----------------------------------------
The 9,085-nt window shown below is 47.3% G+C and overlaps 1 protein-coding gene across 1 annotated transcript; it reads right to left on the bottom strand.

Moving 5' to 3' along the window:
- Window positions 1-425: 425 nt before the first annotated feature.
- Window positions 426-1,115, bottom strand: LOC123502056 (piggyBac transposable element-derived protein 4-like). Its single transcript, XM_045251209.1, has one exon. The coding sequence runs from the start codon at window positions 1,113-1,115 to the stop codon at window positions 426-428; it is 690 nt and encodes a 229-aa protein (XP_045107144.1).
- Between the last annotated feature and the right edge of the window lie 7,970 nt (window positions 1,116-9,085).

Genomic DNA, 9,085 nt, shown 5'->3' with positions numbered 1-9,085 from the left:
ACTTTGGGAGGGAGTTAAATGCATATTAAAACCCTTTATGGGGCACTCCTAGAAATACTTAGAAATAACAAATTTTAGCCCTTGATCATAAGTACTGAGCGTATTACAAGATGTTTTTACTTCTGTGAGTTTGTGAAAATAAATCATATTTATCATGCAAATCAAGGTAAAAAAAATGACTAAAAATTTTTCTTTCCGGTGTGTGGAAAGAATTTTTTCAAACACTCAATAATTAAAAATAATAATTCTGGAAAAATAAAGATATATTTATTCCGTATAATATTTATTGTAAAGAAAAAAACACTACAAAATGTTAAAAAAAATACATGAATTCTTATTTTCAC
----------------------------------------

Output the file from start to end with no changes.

The 9,085-nt window shown below is 47.3% G+C and overlaps 1 protein-coding gene across 1 annotated transcript; it reads right to left on the bottom strand.

Moving 5' to 3' along the window:
- Window positions 1-425: 425 nt before the first annotated feature.
- Window positions 426-1,115, bottom strand: LOC123502056 (piggyBac transposable element-derived protein 4-like). Its single transcript, XM_045251209.1, has one exon. The coding sequence runs from the start codon at window positions 1,113-1,115 to the stop codon at window positions 426-428; it is 690 nt and encodes a 229-aa protein (XP_045107144.1).
- Between the last annotated feature and the right edge of the window lie 7,970 nt (window positions 1,116-9,085).

Genomic DNA, 9,085 nt, shown 5'->3' with positions numbered 1-9,085 from the left:
ACTTTGGGAGGGAGTTAAATGCATATTAAAACCCTTTATGGGGCACTCCTAGAAATACTTAGAAATAACAAATTTTAGCCCTTGATCATAAGTACTGAGCGTATTACAAGATGTTTTTACTTCTGTGAGTTTGTGAAAATAAATCATATTTATCATGCAAATCAAGGTAAAAAAAATGACTAAAAATTTTTCTTTCCGGTGTGTGGAAAGAATTTTTTCAAACACTCAATAATTAAAAATAATAATTCTGGAAAAATAAAGATATATTTATTCCGTATAATATTTATTGTAAAGAAAAAAACACTACAAAATGTTAAAAAAAATACATGAATTCTTATTTTCAC